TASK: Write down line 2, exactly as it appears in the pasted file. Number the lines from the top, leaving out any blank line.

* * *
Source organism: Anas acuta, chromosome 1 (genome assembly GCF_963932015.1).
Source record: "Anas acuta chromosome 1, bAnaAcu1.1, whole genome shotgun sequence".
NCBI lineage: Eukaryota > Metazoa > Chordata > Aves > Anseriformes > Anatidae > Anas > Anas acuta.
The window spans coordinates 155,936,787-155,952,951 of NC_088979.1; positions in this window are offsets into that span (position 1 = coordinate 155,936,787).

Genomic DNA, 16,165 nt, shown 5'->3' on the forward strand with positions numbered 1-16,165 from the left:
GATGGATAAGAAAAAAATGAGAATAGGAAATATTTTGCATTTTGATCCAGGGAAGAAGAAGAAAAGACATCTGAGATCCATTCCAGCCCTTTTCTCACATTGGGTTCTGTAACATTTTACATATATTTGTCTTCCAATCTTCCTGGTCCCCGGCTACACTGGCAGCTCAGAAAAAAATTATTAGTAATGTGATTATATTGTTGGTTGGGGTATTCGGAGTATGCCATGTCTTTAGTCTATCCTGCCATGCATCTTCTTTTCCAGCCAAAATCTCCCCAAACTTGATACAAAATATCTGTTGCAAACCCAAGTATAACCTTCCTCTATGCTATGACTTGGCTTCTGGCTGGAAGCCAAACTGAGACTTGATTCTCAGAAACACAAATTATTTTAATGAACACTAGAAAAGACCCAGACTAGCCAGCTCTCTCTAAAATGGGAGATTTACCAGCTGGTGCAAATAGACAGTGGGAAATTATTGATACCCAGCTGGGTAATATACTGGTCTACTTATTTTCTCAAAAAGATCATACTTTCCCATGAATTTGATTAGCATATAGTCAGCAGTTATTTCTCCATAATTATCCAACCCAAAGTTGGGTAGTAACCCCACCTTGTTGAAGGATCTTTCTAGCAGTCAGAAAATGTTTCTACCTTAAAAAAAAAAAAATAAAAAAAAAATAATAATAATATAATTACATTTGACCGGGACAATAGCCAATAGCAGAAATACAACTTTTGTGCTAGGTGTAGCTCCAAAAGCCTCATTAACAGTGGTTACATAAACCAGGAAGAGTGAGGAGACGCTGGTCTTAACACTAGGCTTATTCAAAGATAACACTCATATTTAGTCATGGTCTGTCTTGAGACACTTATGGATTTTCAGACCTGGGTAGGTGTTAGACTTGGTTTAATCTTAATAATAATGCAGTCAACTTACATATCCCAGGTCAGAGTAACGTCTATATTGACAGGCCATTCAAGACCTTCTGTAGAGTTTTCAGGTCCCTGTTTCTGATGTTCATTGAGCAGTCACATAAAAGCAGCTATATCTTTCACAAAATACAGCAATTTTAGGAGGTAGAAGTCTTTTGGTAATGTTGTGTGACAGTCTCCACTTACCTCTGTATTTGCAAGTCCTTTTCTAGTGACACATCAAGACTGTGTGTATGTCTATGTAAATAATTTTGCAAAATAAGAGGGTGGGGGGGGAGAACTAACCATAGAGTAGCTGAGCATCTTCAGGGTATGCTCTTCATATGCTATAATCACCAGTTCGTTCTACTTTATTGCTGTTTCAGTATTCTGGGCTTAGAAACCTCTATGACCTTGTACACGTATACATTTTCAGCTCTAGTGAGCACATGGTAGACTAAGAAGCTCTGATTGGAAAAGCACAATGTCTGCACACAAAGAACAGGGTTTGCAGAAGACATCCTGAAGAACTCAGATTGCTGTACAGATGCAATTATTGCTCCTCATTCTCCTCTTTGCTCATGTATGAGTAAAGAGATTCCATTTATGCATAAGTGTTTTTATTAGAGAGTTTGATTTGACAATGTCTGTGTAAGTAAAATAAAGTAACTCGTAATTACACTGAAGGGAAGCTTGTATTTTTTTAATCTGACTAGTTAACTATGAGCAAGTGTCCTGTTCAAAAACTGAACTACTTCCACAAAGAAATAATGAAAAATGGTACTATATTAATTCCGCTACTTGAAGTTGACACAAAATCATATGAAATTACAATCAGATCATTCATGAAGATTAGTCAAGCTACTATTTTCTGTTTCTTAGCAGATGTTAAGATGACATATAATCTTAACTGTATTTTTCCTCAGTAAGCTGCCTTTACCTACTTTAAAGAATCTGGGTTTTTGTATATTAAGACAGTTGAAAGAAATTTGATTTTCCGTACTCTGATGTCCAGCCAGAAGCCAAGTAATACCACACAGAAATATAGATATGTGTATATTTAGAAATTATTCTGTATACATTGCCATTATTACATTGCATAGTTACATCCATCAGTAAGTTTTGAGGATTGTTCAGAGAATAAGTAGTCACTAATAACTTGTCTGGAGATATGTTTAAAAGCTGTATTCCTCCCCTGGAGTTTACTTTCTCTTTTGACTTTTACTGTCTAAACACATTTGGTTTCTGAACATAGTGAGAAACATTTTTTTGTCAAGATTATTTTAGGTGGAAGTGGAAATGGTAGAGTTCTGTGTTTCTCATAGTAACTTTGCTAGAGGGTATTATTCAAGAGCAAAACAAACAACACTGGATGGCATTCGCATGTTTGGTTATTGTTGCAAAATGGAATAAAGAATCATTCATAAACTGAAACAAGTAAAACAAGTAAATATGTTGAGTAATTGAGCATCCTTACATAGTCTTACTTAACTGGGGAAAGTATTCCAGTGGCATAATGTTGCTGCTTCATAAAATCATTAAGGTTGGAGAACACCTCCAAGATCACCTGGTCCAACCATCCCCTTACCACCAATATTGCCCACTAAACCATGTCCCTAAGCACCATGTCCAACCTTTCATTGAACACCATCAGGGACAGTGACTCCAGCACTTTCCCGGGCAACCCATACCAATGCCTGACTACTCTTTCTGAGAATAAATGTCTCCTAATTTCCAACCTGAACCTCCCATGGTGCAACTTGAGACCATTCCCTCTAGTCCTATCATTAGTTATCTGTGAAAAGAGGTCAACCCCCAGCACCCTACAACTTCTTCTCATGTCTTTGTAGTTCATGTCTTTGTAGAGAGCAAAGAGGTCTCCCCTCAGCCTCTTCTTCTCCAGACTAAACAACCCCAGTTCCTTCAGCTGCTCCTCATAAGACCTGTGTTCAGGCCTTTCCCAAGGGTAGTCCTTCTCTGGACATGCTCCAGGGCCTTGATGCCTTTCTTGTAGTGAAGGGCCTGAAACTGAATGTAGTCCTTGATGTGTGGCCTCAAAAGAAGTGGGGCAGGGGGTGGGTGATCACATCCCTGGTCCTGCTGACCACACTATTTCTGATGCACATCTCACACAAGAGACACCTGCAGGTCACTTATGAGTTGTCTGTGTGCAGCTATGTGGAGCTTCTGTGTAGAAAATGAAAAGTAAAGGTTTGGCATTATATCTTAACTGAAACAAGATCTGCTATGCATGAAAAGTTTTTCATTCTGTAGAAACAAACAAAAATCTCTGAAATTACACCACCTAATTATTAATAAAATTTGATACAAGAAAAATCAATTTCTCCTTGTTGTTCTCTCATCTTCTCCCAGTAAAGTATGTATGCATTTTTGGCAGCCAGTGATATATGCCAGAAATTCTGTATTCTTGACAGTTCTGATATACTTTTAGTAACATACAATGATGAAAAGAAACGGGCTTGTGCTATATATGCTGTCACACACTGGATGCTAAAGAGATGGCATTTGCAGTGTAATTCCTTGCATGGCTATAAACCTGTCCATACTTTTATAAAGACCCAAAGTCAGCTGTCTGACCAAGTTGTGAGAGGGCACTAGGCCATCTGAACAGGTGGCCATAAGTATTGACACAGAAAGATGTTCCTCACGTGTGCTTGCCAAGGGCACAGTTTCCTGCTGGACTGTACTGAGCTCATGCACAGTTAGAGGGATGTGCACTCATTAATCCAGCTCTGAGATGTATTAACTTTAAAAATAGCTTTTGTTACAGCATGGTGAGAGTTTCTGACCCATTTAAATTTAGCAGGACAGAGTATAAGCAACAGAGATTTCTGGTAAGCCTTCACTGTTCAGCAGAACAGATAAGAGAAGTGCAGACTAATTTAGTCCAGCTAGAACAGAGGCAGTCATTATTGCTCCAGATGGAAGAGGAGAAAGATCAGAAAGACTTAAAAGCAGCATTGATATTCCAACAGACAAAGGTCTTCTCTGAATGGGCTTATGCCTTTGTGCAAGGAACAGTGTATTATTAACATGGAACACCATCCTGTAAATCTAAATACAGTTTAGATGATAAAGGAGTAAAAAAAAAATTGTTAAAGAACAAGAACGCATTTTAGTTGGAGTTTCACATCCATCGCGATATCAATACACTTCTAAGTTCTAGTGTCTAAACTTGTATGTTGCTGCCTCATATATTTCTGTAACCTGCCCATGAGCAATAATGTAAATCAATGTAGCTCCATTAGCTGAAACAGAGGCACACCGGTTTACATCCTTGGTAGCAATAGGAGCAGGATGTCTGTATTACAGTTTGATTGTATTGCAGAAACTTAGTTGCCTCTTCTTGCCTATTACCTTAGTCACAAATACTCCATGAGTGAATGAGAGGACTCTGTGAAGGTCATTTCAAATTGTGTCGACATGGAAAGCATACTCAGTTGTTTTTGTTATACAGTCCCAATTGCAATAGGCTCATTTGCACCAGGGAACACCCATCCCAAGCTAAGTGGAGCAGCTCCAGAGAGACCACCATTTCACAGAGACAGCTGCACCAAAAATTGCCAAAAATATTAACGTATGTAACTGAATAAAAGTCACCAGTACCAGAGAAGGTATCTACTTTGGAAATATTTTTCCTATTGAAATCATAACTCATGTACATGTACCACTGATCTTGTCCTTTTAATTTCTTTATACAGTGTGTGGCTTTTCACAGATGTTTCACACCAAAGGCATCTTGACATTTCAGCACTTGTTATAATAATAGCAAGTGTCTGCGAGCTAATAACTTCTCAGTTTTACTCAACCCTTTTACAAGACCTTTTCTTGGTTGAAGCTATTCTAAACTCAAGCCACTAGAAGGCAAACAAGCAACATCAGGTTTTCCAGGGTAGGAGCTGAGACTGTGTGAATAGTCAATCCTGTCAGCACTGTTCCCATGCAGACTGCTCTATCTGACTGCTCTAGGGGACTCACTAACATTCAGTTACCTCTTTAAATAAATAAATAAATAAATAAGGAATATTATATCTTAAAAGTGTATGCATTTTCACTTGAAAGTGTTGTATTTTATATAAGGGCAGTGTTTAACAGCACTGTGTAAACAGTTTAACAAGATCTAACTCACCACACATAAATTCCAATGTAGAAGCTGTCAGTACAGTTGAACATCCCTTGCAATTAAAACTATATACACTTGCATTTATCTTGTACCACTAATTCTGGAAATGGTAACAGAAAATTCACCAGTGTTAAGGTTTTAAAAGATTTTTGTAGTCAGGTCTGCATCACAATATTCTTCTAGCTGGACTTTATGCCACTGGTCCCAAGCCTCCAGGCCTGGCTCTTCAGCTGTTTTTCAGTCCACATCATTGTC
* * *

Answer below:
Source record: "Anas acuta chromosome 1, bAnaAcu1.1, whole genome shotgun sequence".